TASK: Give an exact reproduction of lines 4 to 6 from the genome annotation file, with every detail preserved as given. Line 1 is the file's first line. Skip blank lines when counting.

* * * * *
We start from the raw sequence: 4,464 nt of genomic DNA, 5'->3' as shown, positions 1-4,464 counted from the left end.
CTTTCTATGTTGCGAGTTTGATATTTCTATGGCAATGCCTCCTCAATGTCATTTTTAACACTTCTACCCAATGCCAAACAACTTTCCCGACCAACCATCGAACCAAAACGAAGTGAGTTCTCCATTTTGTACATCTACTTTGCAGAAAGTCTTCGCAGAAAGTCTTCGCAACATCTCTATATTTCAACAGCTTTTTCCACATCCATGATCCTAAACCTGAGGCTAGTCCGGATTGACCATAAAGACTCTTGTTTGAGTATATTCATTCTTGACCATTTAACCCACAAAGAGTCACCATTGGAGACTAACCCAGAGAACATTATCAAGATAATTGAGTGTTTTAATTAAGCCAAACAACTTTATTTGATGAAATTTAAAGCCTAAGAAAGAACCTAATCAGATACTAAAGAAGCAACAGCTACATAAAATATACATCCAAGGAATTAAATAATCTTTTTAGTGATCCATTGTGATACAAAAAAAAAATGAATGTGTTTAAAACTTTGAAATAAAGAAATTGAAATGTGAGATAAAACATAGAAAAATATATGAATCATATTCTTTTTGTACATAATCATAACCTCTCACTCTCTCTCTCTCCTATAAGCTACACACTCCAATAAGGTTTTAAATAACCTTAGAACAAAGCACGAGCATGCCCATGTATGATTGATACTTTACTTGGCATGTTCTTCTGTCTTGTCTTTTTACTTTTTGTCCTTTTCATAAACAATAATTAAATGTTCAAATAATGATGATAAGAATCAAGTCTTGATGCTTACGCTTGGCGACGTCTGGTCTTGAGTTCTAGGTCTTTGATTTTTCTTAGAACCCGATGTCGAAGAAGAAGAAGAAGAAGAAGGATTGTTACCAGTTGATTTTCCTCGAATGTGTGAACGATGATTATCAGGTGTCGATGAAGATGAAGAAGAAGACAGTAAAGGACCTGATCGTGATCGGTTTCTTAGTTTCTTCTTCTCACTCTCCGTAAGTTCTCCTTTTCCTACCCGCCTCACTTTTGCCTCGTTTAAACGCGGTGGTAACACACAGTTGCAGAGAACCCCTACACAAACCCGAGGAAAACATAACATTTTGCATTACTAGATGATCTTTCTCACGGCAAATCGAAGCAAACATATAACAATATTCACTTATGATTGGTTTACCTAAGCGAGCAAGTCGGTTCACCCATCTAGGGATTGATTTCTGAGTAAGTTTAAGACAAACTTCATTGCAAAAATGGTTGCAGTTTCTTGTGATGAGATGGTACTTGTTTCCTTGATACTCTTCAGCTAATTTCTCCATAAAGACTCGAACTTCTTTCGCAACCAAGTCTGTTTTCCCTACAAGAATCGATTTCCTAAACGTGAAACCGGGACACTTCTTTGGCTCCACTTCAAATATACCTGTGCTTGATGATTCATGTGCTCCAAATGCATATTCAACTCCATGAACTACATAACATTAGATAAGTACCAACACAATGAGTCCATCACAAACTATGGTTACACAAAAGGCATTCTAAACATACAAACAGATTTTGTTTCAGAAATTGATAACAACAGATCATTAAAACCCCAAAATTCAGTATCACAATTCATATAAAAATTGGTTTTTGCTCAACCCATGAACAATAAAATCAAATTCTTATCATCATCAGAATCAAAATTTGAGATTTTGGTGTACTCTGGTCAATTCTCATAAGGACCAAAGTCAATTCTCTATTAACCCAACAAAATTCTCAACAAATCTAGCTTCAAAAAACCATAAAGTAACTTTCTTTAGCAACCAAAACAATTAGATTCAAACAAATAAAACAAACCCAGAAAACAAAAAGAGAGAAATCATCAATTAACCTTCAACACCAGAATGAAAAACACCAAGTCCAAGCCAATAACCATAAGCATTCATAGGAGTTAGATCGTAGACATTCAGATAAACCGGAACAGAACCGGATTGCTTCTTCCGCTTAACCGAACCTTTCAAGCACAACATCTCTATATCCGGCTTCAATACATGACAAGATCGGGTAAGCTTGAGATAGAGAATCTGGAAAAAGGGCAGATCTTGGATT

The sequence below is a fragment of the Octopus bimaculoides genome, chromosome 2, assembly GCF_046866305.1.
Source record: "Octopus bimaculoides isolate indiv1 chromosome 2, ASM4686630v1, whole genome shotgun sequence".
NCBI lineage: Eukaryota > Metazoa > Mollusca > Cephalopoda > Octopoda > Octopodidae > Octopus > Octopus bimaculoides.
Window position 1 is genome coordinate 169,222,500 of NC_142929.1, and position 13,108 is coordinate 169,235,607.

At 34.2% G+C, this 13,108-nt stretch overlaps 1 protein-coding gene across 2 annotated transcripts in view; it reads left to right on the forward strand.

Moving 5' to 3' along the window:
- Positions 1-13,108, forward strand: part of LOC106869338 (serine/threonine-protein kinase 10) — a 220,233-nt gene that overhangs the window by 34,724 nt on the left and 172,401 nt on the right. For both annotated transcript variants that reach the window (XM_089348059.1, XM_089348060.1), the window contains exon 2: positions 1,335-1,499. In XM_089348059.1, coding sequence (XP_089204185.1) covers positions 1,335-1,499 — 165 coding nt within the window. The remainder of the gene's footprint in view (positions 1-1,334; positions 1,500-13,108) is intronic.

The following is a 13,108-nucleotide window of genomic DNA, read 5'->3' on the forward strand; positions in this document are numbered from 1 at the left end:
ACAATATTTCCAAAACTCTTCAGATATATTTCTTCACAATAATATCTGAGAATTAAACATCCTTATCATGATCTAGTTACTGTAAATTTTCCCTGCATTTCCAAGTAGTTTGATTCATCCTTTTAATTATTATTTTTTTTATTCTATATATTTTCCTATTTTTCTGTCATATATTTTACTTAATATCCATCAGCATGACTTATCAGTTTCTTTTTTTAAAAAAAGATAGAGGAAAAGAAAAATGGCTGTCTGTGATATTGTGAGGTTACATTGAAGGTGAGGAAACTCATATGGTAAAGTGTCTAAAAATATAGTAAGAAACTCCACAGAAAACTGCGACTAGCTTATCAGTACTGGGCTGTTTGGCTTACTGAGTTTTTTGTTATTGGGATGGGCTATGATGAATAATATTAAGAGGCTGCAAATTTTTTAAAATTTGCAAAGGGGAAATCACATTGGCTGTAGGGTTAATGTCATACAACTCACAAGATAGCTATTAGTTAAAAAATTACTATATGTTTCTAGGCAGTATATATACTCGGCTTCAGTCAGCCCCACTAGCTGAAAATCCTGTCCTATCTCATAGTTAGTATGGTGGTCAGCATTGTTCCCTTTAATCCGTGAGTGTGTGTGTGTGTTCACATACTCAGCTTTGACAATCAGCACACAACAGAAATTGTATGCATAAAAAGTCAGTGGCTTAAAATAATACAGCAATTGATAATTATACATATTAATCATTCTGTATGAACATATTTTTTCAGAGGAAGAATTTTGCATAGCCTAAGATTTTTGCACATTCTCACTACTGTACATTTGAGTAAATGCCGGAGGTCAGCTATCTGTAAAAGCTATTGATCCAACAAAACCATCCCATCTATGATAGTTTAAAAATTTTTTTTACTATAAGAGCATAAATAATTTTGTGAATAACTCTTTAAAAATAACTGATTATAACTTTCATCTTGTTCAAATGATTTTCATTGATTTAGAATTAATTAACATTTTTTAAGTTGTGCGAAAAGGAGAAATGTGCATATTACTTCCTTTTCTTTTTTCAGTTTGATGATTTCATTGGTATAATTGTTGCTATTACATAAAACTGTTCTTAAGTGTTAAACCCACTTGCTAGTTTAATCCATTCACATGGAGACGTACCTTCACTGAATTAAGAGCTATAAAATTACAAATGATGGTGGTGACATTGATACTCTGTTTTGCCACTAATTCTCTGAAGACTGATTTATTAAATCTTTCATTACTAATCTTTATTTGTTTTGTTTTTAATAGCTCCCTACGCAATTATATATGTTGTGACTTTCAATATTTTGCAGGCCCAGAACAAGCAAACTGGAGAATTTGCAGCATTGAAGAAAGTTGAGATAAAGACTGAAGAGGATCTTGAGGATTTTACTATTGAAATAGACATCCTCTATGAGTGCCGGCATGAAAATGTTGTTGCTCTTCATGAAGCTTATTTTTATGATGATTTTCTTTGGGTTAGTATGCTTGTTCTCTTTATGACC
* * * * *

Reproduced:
Source record: "Octopus bimaculoides isolate indiv1 chromosome 2, ASM4686630v1, whole genome shotgun sequence".
NCBI lineage: Eukaryota > Metazoa > Mollusca > Cephalopoda > Octopoda > Octopodidae > Octopus > Octopus bimaculoides.
Window position 1 is genome coordinate 169,222,500 of NC_142929.1, and position 13,108 is coordinate 169,235,607.